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The objective of the Assembly is to coordinate the activities of member Turkish American associations and individual members of the Assembly for the purpose of presenting a more balanced view of Turkey and of the Turkish people, and emphasizing the importance of enhanced understanding between Turkey and the United States. [more]

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By becoming a member you will be part of a network of Turkish-Americans and friends of Turkey who care about the historic relationship between the two peoples and who are aware of the crucial role each one of us plays in strengthening the relationship and promoting an accurate and fair picture of Turkey and Turks. [Join ATAA]

 

PKK/KONGRA-GEL and Terrorism

Is the Use of Kurdish Banned in Turkey ?

Contrary to the allegations of some biased quarters, there is no restriction on the use of languages in Turkey. Presently, there are many private radio-TV stations broadcasting and numerous books and journals published both in Turkish and in various dialects of "Kurdish" throughout the country. It should be mentioned here that "Kurdish" can be hardly depicted as "a single language" linguistically or socially. Many scholars point out the fact that there are many different local languages and dialects used in southeastern Turkey such as Zaza and Kırmanchi which are only as close to each other as French and English. These local languages and dialects are so dissimilar that people living in one village cannot even communicate with others from a neighboring village. As a result, Turkish has become the sole medium of communication in the region. It is ironic that Turkish is also used in PKK’s militant training camps and in the communication between its headquarters and terrorists as their common language.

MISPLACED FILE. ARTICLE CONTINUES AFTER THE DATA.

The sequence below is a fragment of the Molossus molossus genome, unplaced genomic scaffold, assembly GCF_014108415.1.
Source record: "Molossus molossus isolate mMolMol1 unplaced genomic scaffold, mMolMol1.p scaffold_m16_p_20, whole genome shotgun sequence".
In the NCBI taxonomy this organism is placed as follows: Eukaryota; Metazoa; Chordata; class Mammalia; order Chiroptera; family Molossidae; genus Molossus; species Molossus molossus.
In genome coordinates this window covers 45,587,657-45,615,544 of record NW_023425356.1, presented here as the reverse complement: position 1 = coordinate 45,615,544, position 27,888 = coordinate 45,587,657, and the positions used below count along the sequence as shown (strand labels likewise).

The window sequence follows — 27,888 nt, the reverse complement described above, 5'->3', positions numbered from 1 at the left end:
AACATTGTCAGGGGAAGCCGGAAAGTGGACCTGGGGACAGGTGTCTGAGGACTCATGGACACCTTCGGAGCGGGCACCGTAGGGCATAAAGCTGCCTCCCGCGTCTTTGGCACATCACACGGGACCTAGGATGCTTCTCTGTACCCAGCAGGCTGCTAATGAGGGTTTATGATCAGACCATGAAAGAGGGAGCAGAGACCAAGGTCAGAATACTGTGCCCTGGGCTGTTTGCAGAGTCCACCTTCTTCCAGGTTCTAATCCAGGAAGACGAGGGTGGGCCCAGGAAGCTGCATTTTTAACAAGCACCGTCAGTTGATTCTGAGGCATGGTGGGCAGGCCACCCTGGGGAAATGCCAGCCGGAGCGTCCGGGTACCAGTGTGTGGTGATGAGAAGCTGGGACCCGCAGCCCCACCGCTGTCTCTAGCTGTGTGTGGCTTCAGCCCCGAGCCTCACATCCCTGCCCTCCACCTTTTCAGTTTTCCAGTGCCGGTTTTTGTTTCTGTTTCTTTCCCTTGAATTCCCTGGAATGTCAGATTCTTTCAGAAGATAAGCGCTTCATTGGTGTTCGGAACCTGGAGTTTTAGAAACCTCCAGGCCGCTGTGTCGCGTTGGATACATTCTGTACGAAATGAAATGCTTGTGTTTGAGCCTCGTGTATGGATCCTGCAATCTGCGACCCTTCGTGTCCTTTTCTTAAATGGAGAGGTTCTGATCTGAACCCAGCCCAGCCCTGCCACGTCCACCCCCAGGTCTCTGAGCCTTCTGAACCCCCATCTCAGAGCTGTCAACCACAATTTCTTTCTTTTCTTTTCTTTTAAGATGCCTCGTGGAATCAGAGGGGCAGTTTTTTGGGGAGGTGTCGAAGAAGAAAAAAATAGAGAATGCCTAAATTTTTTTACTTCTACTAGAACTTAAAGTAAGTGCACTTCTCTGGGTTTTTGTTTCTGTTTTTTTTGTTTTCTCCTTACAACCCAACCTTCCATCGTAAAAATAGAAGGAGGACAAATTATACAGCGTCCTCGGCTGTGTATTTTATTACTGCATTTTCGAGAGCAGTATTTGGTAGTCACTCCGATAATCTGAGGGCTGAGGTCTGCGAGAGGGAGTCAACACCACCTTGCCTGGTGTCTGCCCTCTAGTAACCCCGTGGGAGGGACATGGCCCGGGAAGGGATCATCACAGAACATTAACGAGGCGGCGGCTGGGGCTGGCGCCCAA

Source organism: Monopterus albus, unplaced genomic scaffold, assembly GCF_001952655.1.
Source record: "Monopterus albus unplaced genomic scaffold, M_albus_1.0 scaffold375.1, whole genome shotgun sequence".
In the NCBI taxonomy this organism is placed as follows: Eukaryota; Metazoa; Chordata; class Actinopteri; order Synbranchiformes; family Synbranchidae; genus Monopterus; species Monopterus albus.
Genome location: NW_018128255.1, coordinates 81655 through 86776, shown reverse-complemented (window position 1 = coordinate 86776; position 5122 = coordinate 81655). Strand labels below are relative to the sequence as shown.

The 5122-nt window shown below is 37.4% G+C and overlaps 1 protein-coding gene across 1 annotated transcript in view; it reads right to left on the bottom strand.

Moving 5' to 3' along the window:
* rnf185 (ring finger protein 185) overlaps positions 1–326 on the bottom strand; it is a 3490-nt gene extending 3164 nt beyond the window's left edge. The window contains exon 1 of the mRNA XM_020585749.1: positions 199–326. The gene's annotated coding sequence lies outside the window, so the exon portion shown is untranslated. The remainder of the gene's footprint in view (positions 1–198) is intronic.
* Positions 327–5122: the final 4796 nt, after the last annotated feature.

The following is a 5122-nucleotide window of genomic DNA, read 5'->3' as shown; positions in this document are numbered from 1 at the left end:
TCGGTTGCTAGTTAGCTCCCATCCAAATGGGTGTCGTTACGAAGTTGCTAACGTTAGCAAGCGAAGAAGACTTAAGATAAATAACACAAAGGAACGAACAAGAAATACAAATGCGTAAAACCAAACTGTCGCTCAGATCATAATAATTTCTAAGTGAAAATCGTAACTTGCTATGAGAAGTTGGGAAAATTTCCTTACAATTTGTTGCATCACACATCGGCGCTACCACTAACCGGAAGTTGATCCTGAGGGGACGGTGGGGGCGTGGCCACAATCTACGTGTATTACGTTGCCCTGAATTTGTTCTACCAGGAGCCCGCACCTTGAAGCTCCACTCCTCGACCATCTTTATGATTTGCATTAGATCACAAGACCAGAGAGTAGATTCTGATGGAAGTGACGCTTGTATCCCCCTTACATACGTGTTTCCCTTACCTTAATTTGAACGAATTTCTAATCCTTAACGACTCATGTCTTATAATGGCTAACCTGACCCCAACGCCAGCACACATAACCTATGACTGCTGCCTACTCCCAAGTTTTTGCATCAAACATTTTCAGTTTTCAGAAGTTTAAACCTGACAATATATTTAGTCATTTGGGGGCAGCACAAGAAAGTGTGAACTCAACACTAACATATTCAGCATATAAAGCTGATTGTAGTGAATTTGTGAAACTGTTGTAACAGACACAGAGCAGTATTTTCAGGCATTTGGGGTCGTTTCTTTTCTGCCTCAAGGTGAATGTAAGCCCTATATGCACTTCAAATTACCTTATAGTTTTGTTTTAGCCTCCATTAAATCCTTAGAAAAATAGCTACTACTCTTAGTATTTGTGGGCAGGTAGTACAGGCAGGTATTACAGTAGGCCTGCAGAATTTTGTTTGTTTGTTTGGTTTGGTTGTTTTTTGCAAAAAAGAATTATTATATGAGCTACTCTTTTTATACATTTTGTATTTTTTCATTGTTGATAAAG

The official language of the Republic of Turkey is Turkish, but Armenian, Ladino, Greek, the different dialects of "Kurdish", etc. are spoken freely in daily life. There is only one official language in the country. However, in this respect Turkey does not constitute a unique and exceptional case either in Europe or among other democratic countries.

It should also be underlined that expressions of ethnic identity such as the use of local languages are viewed as private domain matters. Thus, they are not the subject of law and are therefore not regulated by the state. The Turkish language is the language of the Republic of Turkey and is consequently the only formal language of education and instruction. The same is true in most democracies. Though it is possible to help promote them, it is neither realistic nor feasible to make local tongues official languages of the State.

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